Agencies

[Federal Register Volume 85, Number 123 (Thursday, June 25, 2020)]
[Notices]
[Pages 38156-38157]
From the Federal Register Online via the Government Publishing Office [www.gpo.gov]
[FR Doc No: 2020-13694]


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DEPARTMENT OF THE INTERIOR

National Park Service

[NPS-WASO-NAGPRA-NPS0030307; PPWOCRADN0-PCU00RP14.R50000]


Notice of Intent To Repatriate Cultural Items: The Field Museum 
of Natural History, Chicago, IL

AGENCY: National Park Service, Interior.

ACTION: Notice.

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SUMMARY: The Field Museum of Natural History (Field Museum), in 
consultation with the appropriate Indian Tribes or Native Hawaiian 
organizations, has determined that the cultural items listed in this 
notice meet the definition of unassociated funerary objects. Lineal 
descendants or representatives of any Indian Tribe or Native Hawaiian 
organization not identified in this notice that wish to claim these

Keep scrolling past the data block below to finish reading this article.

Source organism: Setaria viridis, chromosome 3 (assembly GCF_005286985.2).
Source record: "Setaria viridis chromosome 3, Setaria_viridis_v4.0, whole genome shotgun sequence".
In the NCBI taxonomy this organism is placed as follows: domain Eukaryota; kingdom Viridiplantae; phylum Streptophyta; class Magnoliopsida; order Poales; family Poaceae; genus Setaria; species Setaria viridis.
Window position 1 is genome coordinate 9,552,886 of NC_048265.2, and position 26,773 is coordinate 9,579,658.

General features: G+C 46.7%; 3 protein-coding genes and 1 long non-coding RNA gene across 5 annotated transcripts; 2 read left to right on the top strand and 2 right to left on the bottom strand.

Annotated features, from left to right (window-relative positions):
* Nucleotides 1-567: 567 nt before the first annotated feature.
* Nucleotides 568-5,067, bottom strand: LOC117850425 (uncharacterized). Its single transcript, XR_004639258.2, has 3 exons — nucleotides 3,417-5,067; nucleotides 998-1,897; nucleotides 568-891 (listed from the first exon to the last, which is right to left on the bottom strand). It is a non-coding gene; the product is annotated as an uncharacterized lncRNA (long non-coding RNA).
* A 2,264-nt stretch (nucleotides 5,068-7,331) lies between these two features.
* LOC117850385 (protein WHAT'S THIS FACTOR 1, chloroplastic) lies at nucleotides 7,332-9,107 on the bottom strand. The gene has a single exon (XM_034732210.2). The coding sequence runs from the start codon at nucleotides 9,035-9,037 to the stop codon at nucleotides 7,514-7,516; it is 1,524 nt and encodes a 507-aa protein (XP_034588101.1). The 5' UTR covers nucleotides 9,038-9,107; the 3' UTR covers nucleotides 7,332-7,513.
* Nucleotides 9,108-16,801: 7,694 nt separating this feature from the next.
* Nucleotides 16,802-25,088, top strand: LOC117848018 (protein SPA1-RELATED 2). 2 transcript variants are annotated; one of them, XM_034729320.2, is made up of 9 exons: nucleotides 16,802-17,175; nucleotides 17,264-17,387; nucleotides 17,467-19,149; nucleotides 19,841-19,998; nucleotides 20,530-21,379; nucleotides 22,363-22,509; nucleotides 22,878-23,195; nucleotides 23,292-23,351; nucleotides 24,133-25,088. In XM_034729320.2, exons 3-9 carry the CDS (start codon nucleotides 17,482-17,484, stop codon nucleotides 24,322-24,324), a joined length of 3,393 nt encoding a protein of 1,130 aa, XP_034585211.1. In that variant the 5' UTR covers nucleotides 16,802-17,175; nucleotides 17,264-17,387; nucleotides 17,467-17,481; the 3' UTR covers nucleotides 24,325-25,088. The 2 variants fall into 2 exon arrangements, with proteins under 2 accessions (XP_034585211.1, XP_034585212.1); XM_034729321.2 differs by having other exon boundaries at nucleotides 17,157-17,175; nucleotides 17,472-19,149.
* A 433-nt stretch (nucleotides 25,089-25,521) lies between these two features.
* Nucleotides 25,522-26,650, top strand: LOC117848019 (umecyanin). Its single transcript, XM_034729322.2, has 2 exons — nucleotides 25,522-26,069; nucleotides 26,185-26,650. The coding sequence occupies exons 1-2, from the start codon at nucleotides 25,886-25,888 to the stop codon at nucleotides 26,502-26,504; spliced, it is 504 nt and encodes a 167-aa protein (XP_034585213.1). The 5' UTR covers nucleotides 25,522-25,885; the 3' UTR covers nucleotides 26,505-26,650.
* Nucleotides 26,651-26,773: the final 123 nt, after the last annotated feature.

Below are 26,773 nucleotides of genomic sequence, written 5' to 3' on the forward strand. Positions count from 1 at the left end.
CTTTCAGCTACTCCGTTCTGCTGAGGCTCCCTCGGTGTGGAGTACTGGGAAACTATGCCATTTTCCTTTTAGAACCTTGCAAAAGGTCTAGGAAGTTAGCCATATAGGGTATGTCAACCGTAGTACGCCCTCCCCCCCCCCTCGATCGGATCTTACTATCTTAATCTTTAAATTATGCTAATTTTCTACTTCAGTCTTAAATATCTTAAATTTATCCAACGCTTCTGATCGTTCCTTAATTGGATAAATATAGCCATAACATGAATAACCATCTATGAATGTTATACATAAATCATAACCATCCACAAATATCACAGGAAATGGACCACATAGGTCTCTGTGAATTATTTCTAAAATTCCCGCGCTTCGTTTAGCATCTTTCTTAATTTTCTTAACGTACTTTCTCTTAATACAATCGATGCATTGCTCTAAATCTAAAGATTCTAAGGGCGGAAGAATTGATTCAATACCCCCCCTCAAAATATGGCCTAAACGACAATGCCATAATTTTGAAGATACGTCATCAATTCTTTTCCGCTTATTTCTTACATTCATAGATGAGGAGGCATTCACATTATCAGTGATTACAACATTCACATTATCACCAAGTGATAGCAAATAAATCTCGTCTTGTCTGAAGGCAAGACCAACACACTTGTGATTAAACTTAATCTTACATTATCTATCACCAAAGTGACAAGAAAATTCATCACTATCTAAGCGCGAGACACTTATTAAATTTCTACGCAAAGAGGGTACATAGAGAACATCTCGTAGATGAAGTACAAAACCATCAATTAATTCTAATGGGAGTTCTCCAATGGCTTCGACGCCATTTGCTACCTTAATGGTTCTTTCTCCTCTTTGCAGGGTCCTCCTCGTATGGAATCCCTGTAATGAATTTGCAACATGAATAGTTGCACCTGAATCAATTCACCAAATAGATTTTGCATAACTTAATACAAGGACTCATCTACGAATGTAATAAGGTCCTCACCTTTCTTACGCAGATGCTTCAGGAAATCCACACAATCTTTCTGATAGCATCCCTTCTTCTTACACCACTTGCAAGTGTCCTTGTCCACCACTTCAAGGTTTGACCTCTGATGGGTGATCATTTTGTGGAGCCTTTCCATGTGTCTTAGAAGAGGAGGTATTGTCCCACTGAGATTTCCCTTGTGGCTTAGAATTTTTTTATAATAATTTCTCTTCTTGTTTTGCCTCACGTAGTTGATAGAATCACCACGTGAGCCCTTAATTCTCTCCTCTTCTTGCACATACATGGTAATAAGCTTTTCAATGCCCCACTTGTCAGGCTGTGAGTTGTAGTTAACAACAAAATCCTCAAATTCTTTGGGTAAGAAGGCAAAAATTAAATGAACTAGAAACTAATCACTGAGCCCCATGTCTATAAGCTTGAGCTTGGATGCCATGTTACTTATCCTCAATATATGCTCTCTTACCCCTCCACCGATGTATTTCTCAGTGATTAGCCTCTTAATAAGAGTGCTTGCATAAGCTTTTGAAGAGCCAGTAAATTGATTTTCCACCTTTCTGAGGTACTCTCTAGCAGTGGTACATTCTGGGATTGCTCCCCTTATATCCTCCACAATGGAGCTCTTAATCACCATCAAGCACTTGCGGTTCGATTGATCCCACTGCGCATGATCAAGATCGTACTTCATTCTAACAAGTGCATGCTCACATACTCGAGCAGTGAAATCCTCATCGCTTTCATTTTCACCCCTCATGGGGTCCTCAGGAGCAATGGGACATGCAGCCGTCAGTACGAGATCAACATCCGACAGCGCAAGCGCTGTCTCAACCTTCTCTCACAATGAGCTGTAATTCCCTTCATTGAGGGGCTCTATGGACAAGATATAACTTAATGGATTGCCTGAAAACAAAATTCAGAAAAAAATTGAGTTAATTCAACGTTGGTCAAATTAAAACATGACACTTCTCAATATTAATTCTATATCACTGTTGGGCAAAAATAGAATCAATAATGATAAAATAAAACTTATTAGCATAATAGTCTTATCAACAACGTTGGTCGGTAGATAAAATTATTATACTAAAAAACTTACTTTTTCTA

cultural items should submit a written request to the Field Museum. If 
no additional claimants come forward, transfer of control of the 
cultural items to the lineal descendants, Indian Tribes, or Native 
Hawaiian organizations stated in this notice may proceed.

DATES: Lineal descendants or representatives of any Indian Tribe or 
Native Hawaiian organization not identified in this notice that wish to 
claim these cultural items should submit a written request with 
information in support of the claim to the Field Museum at the address 
in this notice by July 27, 2020.

ADDRESSES: Helen Robbins, Director of Repatriation, The Field Museum, 
1400 S Lake Shore Drive, Chicago, IL 60605, telephone (312) 665-7317, 
email [email protected].

SUPPLEMENTARY INFORMATION: Notice is here given in accordance with the 
Native American Graves Protection and Repatriation Act (NAGPRA), 25 
U.S.C. 3005, of the intent to repatriate cultural items under the 
control of the Field Museum of Natural History, Chicago, IL, that meet 
the definition of unassociated funerary objects under 25 U.S.C. 3001.
    This notice is published as part of the National Park Service's 
administrative responsibilities under NAGPRA, 25 U.S.C. 3003(d)(3). The 
determinations in this notice are the sole responsibility of the 
museum, institution, or Federal agency that has control of the Native 
American cultural items. The National Park Service is not responsible 
for the determinations in this notice.

History and Description of the Cultural Item(s)

    In 1900 and 1901, 1403 cultural items were removed from the sites 
of Awatobi, Chukubi, Kishuba, Mishongnovi, Shongopovi, Sikyatki, and